Trace metals have been associated with adverse health effects in occupational studies or laboratory studies, but have not been monitored in general population groups.
This method is used to achieve rapid and accurate quantifications of multiple elements of toxicological and nutritional interest. The method is sensitive and rapid enough to screen urine specimens from subjects suspected to be exposed to a number of important toxic elements, or to evaluate environmental or other nonoccupationally exposure to these same elements.
Participants aged 20 years and older who met the regular one-third subsample selection criteria were included in the adult special subsample. Additionally, to augment the adult special subsample, those survey participants aged 20 years and older, not in the regular one-third subsample, who smoked at least 100 cigarettes in their entire lifetime (SMQ020=1) and now smoke cigarettes every day (SMQ040=1), were also eligible as an oversampling of smokers.
Description of Laboratory Methodology
Urine specimens are processed, stored, and shipped to the Division of Environmental Health Laboratory Sciences, National Center for Environmental Health, Centers for Disease Control and Prevention for analysis. Detailed specimen collection and processing instructions are discussed in the NHANES Laboratory/Medical Technologists Procedures Manual (LPM). Read the General Documentation on Laboratory Data file for detailed data processing and editing protocols.
Inductively coupled plasma-mass spectrometry (ICP-MS) is a multi-element analytical technique (Date AR, et al., 1989). Liquid samples are introduced into the ICP through a nebulizer and spray chamber carried by a flowing argon stream. By coupling radio-frequency power into flowing argon, plasma is created in which the predominant species are positive argon ions and electrons. The sample passes through a region of the plasma that has a temperature of 6000–8000 ºK. The thermal energy atomizes the sample and then ionizes the atoms. The ions, along with the argon, enter the mass spectrometer through an interface that separates the ICP from the mass spectrometer, which is operating at an atmospheric pressure of 10–5 torr. The mass spectrometer permits ions at each mass to be detected in rapid sequence, allowing individual isotopes of an element to be determined. Electrical signals resulting from the detection of the ions are processed into digital information that is used to indicate first the intensity of the ions and then the concentration of the element. The ICP-MS method is used to measure the following 12 elements in urine: beryllium (Be), cobalt (Co), molybdenum (Mo), cadmium (Cd), antimony (Sb), cesium (Cs), tungsten (W), tin (Sn), strontium(Sr), manganese(Mn), thallium (TI), lead (Pb), and uranium (U). This method is based on the method by (Mulligan KJ, et al. 1990) Urine samples are diluted 1+9 with 2% (v/v), double-distilled, concentrated nitric acid containing both iridium (Ir) and rhodium (Rh) for multi-internal standardization. This procedure can be used for all 12 elements or for subsets of the 12 elements.
There were no changes (from the previous 2 years of NHANES) to equipment, lab methods or lab site.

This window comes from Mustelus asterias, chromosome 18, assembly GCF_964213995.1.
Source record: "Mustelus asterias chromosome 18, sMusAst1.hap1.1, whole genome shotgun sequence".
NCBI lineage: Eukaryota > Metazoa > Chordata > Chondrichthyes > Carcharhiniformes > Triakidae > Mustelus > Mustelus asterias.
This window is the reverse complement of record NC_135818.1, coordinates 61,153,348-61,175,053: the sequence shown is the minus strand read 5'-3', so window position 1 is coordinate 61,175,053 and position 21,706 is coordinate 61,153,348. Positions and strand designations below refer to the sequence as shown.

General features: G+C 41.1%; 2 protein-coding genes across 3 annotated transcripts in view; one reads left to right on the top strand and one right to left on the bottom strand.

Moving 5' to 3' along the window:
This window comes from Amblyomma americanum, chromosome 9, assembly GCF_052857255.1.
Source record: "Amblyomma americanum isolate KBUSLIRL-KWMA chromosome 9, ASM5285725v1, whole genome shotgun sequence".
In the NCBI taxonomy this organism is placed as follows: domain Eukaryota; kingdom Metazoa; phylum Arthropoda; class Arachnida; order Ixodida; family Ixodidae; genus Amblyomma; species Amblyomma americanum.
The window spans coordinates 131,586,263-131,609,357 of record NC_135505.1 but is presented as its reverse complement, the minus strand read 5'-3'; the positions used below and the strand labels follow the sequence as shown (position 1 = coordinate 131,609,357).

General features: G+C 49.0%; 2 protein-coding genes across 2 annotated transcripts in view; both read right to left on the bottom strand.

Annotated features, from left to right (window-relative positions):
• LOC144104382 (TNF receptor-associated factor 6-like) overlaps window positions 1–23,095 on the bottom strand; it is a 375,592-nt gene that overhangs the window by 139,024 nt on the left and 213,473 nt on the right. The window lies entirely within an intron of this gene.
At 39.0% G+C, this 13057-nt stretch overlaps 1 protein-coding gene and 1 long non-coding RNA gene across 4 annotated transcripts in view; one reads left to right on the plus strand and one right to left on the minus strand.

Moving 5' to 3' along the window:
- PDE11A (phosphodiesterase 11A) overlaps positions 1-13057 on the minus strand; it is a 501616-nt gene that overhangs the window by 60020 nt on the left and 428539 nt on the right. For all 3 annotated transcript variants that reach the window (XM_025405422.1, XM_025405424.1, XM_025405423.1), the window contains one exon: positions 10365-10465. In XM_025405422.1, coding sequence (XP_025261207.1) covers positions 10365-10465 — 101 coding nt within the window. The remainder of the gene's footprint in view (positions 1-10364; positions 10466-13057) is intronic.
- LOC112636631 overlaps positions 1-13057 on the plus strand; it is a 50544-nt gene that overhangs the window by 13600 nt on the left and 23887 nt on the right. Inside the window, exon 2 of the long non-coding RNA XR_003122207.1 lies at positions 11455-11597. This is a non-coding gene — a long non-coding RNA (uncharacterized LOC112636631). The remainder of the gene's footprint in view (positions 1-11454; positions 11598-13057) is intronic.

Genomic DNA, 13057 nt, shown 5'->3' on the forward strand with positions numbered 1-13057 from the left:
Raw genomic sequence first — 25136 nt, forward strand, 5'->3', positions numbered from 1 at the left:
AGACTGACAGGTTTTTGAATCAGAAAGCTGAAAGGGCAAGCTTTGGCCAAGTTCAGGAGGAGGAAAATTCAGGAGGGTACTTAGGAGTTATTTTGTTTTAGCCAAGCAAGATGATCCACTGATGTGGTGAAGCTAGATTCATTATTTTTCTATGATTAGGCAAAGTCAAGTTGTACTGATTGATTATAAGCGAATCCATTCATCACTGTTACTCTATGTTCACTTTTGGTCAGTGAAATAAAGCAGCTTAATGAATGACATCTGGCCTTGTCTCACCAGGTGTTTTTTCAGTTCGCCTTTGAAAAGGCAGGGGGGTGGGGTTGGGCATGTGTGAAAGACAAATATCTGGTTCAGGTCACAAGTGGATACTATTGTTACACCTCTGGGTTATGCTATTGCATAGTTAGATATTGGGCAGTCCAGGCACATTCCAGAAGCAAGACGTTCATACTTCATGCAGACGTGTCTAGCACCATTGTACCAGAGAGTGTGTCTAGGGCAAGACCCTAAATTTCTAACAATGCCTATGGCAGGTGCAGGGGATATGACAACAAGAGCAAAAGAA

Detailed instructions on specimen collection and processing can be found in the NHANES Laboratory/Medical Technologists Procedures Manual (LPM).
Data Processing and Editing
The analytical methods are described in the Description of Laboratory Methodology section above.
Laboratory Quality Assurance and Monitoring
Refer to the 2011-2012 Laboratory Data Overview for general information on NHANES laboratory data.
Urinary heavy metals were measured in a smoking sample of persons 20 years and older. Special sample weights are required to analyze these data properly. Specific sample weights for this subsample are included in this data file and should be used when analyzing these data.
The analysis of NHANES laboratory data must be conducted with the key survey design and basic demographic variables. The NHANES Demographic Data File contains demographic and sample design variables. The recommended procedure for variance estimation requires use of stratum and PSU variables (SDMVSTRA and SDMVPSU, respectively) in the demographic data file.
Links to NHANES Data Files
This laboratory data file can be linked to the other NHANES data files using the unique survey participant identifier SEQN.
The detection limits were constant for all of the heavy metals in the data set.
Lower detection limits for the heavy metals in the data set:
Urinary Barium= 0.10 µg/L
Urinary Cadmium= 0.056 µg/L
Urinary Cobalt= 0.048 µg/L
Urinary Magnanese=0.08 µg/L
Urinary Lead= 0.08 µg/L
Urinary Antimony= 0.041 ug/L
Urinary Molybdenum= 0.99 ug/L
Urinary Cesium= 0.12 ug/L
Urinary Strontium=2.50 µg/L
Urinary Thallium= 0.020 ug/L
Urinary Tin=0.22 µg/L
Urinary Tungsten= 0.026 ug/L
Urinary Uranium= 0.0033 ug/L
The variable named LBD__LC indicates whether the result was below the limit of detection. There are two values: “0,” and “1.” “0” means that the result was at or above the limit of detection. “1” indicates that the result was below the limit of detection. In cases where the result was below the limit of detection, the value for that variable is the detection limit divided by the square root of two.
Please refer to the NHANES Analytic Guidelines and the on-line NHANES Tutorial for further details on the use of sample weights and other analytic issues.